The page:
We have recognized remarkable coarse, high-energy alluvial deposits toward the W-NW, some of them as far as 185 km from the volcano (Thiele et al. 1998; Moreno and Mella 2018). These deposits were previously identified as originated by the Laja Lake outbursts, caused by the VDAD blockage failure. Our evidence fully supports this interpretation; these flooding events deeply eroded the pre-collapse lavas, the VDAD, and the post-collapse PDC deposits carving deep grooves and channels (Moreno et al. 1984; Thiele et al. 1998; Lohmar 2000; Moreno et al. 20002018a; Romero et al. 2021a, b). The distally correlated equivalent deposits, which cover the Laja and Itata river basins, have been described by Carling (2013) as containing laminated basalt coarse sands, locally showing ripple or low-amplitude dune bedding, alternate with ochre-colored volcanic ash layers. Occasionally, they show scattered sub-rounded and angular clasts (usually < 50 mm; rarely > 1.5 m) forming stringers at bedding planes. These are interpreted as a type of freshwater megaflood-diluted lahars. Moreover, basaltic sands are also found along 200 km in the coast, near the ocean entries of both the Biobío (Laja River is a tributary of Biobío) and Itata rivers. Our radiocarbon dating provides for the first time a geochronologic framework for these events, which occurred in several pulses between 3.4 and 1.7 ka BP. A further detailed assessment is required to better provide a lateral transformation of these deposits and to constrain the nature and catastrophic impact of these flows.

The complex chain of coupled volcanic-landscape phenomena presented here represents one of the most dramatic ways in which stratovolcanoes may transform their surroundings. First, the collapse itself may have not presented any precursory activity as it was apparently not preceded by any volcanic activity (even more if it was triggered by an earthquake as discussed above), unless it experienced phreatic activity along the SW-NE fracture, a mechanism of landslide triggering that cannot be excluded. Indeed, many phreatic explosions initiate with really weak precursory activity from days to minutes before the eruption (e.g., Christenson et al. 2010; Kato et al. 2015; Caudron et al. 2018). On the other hand, the extremely rapid debris avalanche (~100 m s−1) resulted in the total burial of the Laja valley, under debris up to hundreds of meters thick, probably in just 4 min. In the distal areas, the water released by the landslide may have led to the immediate formation of large lahars that flooded the lower lands. The subsequent explosive volcanic activity, most likely in the shape of a blast, should have caused enormous devastation in areas not reached by the primary impacts of the debris avalanche. In this scenario, fairly similar to that of Mt. Saint Helens 1980 eruption (e.g., Voight et al. 1981), it is fundamental to monitor large “long-dormant” stratovolcanoes which already show evidence of edifice instability (e.g., large volumes, critical heights, and steep slopes, together with evidence of generalized hydrothermal activity, increasing landslides, frequent seismicity or active faults in their basement, and signals of slow deformation of the flanks, among others). The post-collapse chain of events involving multi-hazards, such as modified eruptive behavior, formation of natural dams prone to failure, or dramatic erosive and flooding process, should be incorporated in volcanic hazard maps of recently collapsed or already gravitationally unstable volcanoes and/or near a critical height. In such cases, Antuco is an excellent case study to forecast these scenarios. These thematic maps ought to include the zoning of different volcanic processes and their corresponding timescales or recurrence intervals. In addition, for volcanoes that have recently collapsed, changes related to their plumbing system, product composition, and evolving eruptive styles should be considered in the volcanic hazard assessment and risk management plans.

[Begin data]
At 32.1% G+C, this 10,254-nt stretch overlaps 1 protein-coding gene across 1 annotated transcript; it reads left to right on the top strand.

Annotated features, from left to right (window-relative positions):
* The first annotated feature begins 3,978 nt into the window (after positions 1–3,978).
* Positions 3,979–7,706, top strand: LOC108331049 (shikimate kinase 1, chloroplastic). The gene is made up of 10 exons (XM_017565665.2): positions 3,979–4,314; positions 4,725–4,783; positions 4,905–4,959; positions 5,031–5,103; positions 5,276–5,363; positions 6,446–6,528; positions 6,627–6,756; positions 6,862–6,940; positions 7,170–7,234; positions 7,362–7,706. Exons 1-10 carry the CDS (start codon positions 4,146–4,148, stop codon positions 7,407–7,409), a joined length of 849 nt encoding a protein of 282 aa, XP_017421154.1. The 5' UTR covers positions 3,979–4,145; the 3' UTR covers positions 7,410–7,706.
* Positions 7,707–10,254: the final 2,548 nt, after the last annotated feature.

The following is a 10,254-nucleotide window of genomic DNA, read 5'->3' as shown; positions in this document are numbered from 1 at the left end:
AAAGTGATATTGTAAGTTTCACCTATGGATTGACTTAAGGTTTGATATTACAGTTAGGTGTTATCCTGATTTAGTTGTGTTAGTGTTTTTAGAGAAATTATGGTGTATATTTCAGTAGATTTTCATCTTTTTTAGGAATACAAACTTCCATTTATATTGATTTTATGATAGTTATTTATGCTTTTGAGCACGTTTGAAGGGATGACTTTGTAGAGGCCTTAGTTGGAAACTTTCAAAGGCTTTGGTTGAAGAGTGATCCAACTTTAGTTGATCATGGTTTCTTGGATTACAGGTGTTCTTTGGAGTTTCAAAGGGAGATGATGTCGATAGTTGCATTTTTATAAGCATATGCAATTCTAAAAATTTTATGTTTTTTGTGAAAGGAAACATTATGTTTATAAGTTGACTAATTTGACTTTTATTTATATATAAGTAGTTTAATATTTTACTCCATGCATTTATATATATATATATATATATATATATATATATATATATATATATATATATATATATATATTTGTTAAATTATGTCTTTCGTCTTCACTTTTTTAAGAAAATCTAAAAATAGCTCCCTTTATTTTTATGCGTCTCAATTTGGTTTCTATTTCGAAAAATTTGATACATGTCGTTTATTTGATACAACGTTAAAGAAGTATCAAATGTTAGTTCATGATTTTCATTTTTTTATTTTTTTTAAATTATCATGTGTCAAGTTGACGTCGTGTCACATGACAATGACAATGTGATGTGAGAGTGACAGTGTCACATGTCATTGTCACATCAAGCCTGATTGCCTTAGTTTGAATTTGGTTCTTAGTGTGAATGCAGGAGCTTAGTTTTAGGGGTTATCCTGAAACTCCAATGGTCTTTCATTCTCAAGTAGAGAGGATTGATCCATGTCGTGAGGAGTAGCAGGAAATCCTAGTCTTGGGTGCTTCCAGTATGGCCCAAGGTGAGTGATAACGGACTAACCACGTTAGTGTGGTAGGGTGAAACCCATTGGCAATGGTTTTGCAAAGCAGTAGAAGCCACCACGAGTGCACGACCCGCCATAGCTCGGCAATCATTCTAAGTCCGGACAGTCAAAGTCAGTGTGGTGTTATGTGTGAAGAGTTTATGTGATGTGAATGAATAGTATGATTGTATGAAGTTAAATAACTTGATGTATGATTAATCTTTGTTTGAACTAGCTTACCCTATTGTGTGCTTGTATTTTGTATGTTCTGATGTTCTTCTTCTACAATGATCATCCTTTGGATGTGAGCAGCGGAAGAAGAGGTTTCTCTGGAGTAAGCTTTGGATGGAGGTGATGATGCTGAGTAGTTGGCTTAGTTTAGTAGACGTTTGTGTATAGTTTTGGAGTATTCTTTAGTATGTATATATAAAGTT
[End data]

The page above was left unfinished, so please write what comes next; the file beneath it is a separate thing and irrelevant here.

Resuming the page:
In this contribution, we have mapped the Antuco volcanic debris avalanche deposit (VDAD), describing its characteristic facies, and interpreting its emplacement dynamics the instability factors affecting the former cone. We determined that the catastrophic lateral collapse which occurred ca. 7.1 cal ka BP reduced the total height of the volcano by at least 900 m. The resulting ~6.4 km3 VDAD flowed downstream the Laja River at ~100 m s−1, up to 25 km distance; initially, it behaved as a translational slide and then as a plug flow when it became confined in the valley. Our textural and compositional evidence suggests that this flow may have incorporated enough water to longitudinally transform into a cohesive debris flow in the distal areas. We point to a gravitationally unstable edifice, near its critical angle of repose, and the extensive hydrothermal alteration within the edifice as the main causes of volcano instability. Additionally, the existence of active NE-SW-trending faults below the edifice, some of them probably causing MW ~ 5, may have triggered the final failure of the volcano. The unloading of the shallow hydrothermal/magmatic system suddenly initiated hydrovolcanic eruptions, which ceased about 3.4 cal ky BP, when the activity allowed effusive eruptions able to rapidly reconstruct the collapsed cone. Simultaneously, the VDAD blocked the natural outlet of the Laja Lake, which rose its level attaining an unprecedented volume ≥ 21 to 23 km3 at ~5.1 cal ky BP. The sudden outburst of water trapped in the large ancestral lake, between 3.4 cal. ky and 1.7 ky BP, formed massive high-energy alluvial events reaching at least ~ 200 km downstream. This excellent example demonstrates the complex chain of events related to the destruction of stratovolcanoes and claims for the geologist’s attention on their related catastrophic hazards.